Beyond the Pale
Title
Beyond the Pale
Subtitle
Dutch Extreme Violence in the Indonesian War of Independence, 1945-1949
Price
€ 39,95
ISBN
9789463726481
Format
Hardback
Number of pages
592
Language
English
Publication date
Dimensions
15.6 x 23.4 x 4.9 cm
Also available as
eBook PDF - € 0,00
Table of Contents
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1. Introduction
1 Background, guiding principles and methodology
Gert Oostindie

2 The Netherlands and Indonesia 1945-1949. The political-historical context
Gert Oostindie

3 The war in Indonesia 1945-1949. The military-historical context
Gert Oostindie and Rémy Limpach

Interim conclusions

2. Intermezzo
The human dimension. The search for stories about the Indonesian War of Independence
Eveline Buchheim, Fridus Steijlen, Stephanie Welvaart

i i i. Research results
1 ‘Hatred of foreign elements and their “accomplices”’ Extreme violence in the first phase of the Indonesian Revolution (17 August 1945 to 31 March 1946)
Esther Captain and Onno Sinke

2 Revolutionary worlds. Legitimacy, violence and loyalty during the Indonesian War of Independence
Roel Frakking and Martijn Eickhoff

3 ‘Information costs lives.’ The intelligence war for Indonesia, 1945-1949
Rémy Limpach

4 The myth of the ‘Dutch Method’. Heavy weapons in the Indonesian War of Independence
Azarja Harmanny

5 The law as a weapon. The actions of the Dutch judiciary during the Indonesian War of Independence
Esther Zwinkels

6 Silence, information and deception in the Indonesian War of Independence
Remco Raben and Peter Romijn

7 Silence as a strategy. International visions of the Indonesian War of Independence
Jeroen Kemperman

8 Beyond colonial guilt ranking. Dutch, British and French extreme violence in comparative perspective, 1945-1962
Thijs Brocades Zaalberg and Bart Luttikhuis

9 A guilty conscience. The painful processing of the Indonesian War of Independence in the Netherlands
Gert Oostindie and Meindert van der Kaaij

4. Closing remarks
Conclusions

5. Epilogue
Dealing with the legacies of a violent past
Hilmar Farid

Notes
Abbreviations
Further reading
Acknowledgements
About the authors
Index

Beyond the Pale

Dutch Extreme Violence in the Indonesian War of Independence, 1945-1949

Dutch Edition/Nederlandse editie: Over de grens

On 17 August 1945, two days after the Japanese surrender that also brought an end to the Second World War in Asia, Indonesia declared its independence. The declaration was not recognized by the Netherlands, which resorted to force in its attempt to take control of the inevitable process of decolonization. This led to four years of difficult negotiations and bitter warfare.

In 2005, the Dutch government declared that the Netherlands should never have waged the war. The government’s 1969 position on the violence used by the Dutch armed forces during the war remained unchanged, however: although there had been ‘excesses’, on the whole the armed forces had behaved ‘correctly’. As the indications of Dutch extreme violence mounted, this official position proved increasingly difficult to maintain. In 2016, the Dutch government therefore decided to fund a broad study on the dynamics of the violence. The most important conclusions of that research programme are summarized in this book. The authors show that the Dutch armed forces used extreme violence on a structural basis, and that this was concealed both at the time and for many years after the war by the Dutch government and by society more broadly. All of this – like the entire colonial history – is at odds with the rose-tinted self-image of the Netherlands.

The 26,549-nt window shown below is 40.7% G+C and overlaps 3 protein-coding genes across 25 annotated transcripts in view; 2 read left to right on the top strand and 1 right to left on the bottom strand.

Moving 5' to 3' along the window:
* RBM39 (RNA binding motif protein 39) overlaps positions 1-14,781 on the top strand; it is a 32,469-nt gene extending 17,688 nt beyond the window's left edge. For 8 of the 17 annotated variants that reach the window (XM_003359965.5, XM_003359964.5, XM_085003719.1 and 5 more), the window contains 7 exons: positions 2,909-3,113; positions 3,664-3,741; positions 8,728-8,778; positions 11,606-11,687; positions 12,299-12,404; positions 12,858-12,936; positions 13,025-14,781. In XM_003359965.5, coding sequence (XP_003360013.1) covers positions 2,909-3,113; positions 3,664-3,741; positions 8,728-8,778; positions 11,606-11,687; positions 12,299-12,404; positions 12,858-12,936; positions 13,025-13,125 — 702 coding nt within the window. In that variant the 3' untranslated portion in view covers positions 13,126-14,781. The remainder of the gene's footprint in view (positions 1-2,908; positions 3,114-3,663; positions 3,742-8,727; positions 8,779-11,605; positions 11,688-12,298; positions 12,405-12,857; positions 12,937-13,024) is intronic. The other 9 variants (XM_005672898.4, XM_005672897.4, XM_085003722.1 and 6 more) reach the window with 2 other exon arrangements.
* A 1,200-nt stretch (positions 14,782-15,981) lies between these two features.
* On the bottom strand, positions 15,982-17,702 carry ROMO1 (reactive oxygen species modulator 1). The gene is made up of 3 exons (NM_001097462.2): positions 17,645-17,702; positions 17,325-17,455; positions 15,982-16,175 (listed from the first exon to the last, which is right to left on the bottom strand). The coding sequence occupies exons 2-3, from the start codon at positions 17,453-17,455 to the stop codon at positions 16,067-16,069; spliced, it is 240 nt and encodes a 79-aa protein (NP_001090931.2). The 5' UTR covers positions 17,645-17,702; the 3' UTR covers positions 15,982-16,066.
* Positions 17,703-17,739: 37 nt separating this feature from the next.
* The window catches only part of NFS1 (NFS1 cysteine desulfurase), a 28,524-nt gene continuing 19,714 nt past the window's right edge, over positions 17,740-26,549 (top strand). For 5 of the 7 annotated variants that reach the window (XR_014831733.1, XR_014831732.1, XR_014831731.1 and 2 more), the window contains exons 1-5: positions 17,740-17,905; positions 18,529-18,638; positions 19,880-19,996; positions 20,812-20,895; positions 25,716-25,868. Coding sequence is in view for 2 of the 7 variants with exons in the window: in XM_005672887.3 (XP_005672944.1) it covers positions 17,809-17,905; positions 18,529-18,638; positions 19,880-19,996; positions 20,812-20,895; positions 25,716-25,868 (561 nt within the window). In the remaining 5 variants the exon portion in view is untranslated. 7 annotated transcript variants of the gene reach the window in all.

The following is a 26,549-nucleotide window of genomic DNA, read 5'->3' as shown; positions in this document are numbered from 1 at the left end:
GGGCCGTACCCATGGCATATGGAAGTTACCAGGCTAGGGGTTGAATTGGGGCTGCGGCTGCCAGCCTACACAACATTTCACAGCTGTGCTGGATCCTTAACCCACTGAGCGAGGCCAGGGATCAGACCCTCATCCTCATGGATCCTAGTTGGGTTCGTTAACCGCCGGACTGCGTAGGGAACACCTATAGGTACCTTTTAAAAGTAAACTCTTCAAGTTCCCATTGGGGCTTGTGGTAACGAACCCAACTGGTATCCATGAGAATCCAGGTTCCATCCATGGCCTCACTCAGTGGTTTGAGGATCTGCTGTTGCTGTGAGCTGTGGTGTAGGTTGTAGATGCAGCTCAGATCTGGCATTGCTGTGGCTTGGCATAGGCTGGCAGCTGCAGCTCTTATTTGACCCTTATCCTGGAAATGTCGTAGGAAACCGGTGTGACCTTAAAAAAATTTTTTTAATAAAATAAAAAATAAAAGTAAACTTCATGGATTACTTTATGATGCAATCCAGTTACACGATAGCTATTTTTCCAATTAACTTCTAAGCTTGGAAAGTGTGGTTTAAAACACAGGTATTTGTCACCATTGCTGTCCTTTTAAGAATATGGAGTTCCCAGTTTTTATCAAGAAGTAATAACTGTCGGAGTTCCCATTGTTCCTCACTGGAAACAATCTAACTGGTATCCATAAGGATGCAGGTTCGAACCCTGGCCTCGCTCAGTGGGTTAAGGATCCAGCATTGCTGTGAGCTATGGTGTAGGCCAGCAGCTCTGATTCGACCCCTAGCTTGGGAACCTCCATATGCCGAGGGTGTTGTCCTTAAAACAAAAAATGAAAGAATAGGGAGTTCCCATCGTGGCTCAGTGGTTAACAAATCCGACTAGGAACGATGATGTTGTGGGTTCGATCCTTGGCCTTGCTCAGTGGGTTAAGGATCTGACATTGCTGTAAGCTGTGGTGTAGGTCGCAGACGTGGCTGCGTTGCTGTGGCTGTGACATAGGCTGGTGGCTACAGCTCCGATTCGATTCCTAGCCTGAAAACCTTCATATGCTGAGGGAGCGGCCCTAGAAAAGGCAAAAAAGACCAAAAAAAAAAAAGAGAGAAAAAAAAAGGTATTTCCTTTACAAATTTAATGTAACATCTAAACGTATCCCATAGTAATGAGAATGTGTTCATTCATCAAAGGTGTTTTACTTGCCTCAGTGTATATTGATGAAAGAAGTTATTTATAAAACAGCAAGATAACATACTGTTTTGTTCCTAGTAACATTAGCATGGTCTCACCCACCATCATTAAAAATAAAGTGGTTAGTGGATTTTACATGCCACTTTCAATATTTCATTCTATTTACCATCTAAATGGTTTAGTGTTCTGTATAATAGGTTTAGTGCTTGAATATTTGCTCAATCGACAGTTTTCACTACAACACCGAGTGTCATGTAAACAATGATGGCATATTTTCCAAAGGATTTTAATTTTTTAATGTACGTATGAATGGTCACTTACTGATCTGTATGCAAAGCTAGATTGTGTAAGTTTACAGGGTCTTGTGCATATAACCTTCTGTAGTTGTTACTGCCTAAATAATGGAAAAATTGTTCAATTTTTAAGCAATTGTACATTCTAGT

Authors

Kon. Inst. v. Taal-, Land- en Volkenkunde (KITLV)

During the research, the authors – Gert Oostindie, Thijs Brocades Zaalberg, Eveline Buchheim, Esther Captain, Martijn Eickhoff, Roel Frakking, Azarja Harmanny, Meindert van der Kaaij, Jeroen Kemperman, Rémy Limpach, Bart Luttikhuis, Remco Raben, Peter Romijn, Onno Sinke, Fridus Steijlen, Stephanie Welvaart, and Esther Zwinkels – were all affiliated with the Royal Netherlands Institute of Southeast Asian and Caribbean Studies (KITLV), the Netherlands Institute for Military History (NIMH) or the NIOD Institute for War, Holocaust and Genocide Studies. The Indonesian historian Hilmar Farid wrote the epilogue.

Nederlands Instituut voor Militaire Historie (NIMH)

During the research the authors – Thijs Brocades Zaalberg Azarja Harmanny Rémy Limpach and Esther Zwinkels – were all affiliated with the Netherlands Institute for Military History (NIMH). Thijs Brocades Zaalberg now is affiliated with Leiden University and The Netherlands Defense Academy.

NIOD Inst. v. Oorlogs-, Holocaust- en Genocidestudies

During the research, the authors – Eveline Buchheim, Martijn Eickhoff, Jeroen Kemperman, Remco Raben, Peter Romijn and Stephanie Welvaart – were all affiliated with the NIOD Institute for War, Holocaust and Genocide Studies.